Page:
Ooh cold as ice. One of the first things I do when I move into a new neighbourhood (moving is one of my hobbies) is pop in to the local police box and ask where something is - coin laundry, post office, best snack club in town, etc. Tell them you just moved and make yourself known. Then if you ever have any problems etc you've already chatted and are best friends.

-1 ( +1 / -3 )

You really think they're going to say you're being checked because you look shifty/suspicious/your eyes are too close together/whatever?

none of these are reasons to be searched by the police.

Yet when other people with the same characteristics that you claim get you singled out are never singled out, surely that points at the possibility that it's something apart from your whiteness?

ive wondered about that, too. perhaps because youre a woman? and, not to be rude, but an older woman? i know neither of these change your race but i think women in general may get less static from cops. i have to say im very surprised (and glad) to hear about your daughter. ive yet to see an officer who is visibly not 100% japanese and wasnt sure if they even exsisted. i hope to meet one someday as ive a lot of questions.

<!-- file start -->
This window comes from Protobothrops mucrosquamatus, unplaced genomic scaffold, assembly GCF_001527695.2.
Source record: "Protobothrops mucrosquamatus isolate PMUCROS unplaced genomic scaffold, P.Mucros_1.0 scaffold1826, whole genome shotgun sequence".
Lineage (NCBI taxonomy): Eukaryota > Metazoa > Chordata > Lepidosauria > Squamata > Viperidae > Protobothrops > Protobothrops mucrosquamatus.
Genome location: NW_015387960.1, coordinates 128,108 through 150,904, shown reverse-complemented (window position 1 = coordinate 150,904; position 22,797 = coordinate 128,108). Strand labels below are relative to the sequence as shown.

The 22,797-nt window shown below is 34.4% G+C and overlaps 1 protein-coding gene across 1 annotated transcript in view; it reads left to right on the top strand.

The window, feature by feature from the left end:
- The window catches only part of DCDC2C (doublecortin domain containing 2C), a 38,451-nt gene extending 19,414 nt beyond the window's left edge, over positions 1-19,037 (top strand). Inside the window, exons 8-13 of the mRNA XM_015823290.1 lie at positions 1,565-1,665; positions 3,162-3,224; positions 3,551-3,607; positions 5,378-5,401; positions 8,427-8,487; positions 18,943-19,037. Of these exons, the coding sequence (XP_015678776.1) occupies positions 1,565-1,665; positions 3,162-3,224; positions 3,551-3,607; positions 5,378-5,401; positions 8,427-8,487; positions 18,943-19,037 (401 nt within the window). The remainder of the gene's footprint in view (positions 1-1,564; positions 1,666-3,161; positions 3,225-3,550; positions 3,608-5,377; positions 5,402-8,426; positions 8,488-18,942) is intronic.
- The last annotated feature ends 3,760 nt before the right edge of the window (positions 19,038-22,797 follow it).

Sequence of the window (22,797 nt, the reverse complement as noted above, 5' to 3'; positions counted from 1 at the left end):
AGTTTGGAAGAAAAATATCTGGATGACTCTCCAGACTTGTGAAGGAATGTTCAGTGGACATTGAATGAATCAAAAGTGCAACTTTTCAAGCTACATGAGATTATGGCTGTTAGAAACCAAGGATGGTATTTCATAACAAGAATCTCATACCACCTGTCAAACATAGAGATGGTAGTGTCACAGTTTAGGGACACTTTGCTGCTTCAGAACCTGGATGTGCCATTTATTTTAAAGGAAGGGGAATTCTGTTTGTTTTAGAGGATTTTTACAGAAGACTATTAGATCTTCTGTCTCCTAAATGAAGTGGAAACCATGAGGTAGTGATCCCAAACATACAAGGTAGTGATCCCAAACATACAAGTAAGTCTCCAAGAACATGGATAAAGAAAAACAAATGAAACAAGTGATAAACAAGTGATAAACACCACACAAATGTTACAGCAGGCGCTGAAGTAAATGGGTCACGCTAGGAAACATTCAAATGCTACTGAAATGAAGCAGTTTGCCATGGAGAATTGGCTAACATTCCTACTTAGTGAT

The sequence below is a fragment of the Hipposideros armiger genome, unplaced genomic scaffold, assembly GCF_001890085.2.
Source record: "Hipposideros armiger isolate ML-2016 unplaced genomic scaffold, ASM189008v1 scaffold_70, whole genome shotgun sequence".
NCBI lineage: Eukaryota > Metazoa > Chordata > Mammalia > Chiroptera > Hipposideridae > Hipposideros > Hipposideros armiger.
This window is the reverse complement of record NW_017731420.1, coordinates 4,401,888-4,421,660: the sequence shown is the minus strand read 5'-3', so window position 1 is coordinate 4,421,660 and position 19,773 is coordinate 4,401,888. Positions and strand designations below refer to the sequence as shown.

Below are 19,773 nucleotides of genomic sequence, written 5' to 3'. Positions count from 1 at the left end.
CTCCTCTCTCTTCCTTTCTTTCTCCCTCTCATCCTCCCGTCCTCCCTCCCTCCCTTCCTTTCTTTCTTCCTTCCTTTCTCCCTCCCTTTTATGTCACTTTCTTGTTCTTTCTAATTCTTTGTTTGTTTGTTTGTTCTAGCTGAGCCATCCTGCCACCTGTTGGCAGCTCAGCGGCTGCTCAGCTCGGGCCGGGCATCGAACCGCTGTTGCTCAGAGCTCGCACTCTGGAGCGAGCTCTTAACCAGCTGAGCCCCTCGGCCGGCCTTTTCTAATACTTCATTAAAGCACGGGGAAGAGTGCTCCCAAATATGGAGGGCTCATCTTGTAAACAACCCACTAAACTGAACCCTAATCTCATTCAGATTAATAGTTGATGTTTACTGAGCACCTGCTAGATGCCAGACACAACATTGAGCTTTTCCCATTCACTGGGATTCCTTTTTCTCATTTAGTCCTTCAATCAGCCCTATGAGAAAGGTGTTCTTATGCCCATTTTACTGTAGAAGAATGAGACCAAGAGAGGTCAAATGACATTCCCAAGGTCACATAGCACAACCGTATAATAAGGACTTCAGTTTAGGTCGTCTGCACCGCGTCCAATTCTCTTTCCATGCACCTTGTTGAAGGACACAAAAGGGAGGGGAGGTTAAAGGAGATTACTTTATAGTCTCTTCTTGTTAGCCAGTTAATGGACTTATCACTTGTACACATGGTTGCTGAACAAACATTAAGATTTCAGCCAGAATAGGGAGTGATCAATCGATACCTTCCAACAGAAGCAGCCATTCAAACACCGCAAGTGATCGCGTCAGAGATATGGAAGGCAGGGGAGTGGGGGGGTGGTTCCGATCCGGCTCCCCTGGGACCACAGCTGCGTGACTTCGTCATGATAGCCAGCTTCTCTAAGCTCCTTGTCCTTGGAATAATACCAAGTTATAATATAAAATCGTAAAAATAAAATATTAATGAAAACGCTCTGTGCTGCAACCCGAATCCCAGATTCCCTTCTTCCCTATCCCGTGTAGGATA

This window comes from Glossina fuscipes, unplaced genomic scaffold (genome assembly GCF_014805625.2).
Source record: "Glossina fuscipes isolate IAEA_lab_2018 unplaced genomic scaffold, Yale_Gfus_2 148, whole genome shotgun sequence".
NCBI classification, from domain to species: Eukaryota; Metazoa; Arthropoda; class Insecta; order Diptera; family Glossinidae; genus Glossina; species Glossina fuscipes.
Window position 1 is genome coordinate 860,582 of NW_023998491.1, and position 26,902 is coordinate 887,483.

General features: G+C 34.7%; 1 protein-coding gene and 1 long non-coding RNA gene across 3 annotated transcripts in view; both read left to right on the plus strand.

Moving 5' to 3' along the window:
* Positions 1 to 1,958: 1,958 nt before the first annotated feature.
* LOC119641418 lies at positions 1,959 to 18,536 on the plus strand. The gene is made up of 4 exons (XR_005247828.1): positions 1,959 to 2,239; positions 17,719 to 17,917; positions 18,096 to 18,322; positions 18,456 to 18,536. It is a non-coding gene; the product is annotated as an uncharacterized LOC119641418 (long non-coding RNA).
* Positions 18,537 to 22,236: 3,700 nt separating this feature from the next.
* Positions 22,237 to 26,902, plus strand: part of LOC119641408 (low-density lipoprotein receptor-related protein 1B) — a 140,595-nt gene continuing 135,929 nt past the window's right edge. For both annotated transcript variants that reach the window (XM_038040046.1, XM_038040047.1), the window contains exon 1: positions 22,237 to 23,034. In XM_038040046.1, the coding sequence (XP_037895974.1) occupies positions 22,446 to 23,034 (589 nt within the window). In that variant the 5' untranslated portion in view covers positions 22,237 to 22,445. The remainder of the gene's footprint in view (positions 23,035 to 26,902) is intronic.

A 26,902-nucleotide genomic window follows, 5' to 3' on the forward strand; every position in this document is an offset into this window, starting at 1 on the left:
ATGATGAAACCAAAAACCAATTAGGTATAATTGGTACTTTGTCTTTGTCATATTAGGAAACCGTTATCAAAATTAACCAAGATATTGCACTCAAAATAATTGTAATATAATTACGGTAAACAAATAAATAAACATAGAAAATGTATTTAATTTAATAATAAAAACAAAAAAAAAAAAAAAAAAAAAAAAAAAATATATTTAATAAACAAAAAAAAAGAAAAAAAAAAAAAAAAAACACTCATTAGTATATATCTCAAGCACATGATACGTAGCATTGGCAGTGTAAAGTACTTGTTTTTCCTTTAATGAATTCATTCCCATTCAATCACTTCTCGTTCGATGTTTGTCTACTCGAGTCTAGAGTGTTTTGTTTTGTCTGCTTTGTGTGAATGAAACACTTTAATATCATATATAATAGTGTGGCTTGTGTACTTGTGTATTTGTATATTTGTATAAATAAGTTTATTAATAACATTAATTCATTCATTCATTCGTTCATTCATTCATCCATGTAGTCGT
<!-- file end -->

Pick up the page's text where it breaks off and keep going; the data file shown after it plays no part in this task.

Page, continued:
2 ( +4 / -2 )

I was only I.D.ed twice in my long life in Japan. The cops were polite about it. I was harassed by thuggish cops for the crime of being a pedestrian in my hometown in the US on a number of occasions. Americans drive and don't walk so a pedestrian is an anomaly. Here in Japan everyone walks and so cops don't bother me.

The problem with plainclothesmen is that a lot of scummy types like to tell you they are keisatsu (cops). I suggest if you accosted by someone acting like a plainclothesman tell him you are on the way to the Koban to take care of some business. Ask him to take you there. If he is a fake he'll flee. If he is the real thing, he'll probably assume you are okay and leave you alone.

In general it is good to have a healthy mistrust of the police--as it is of anyone with power over you.

-4 ( +2 / -6 )

I was only I.D.ed twice in my long life in Japan.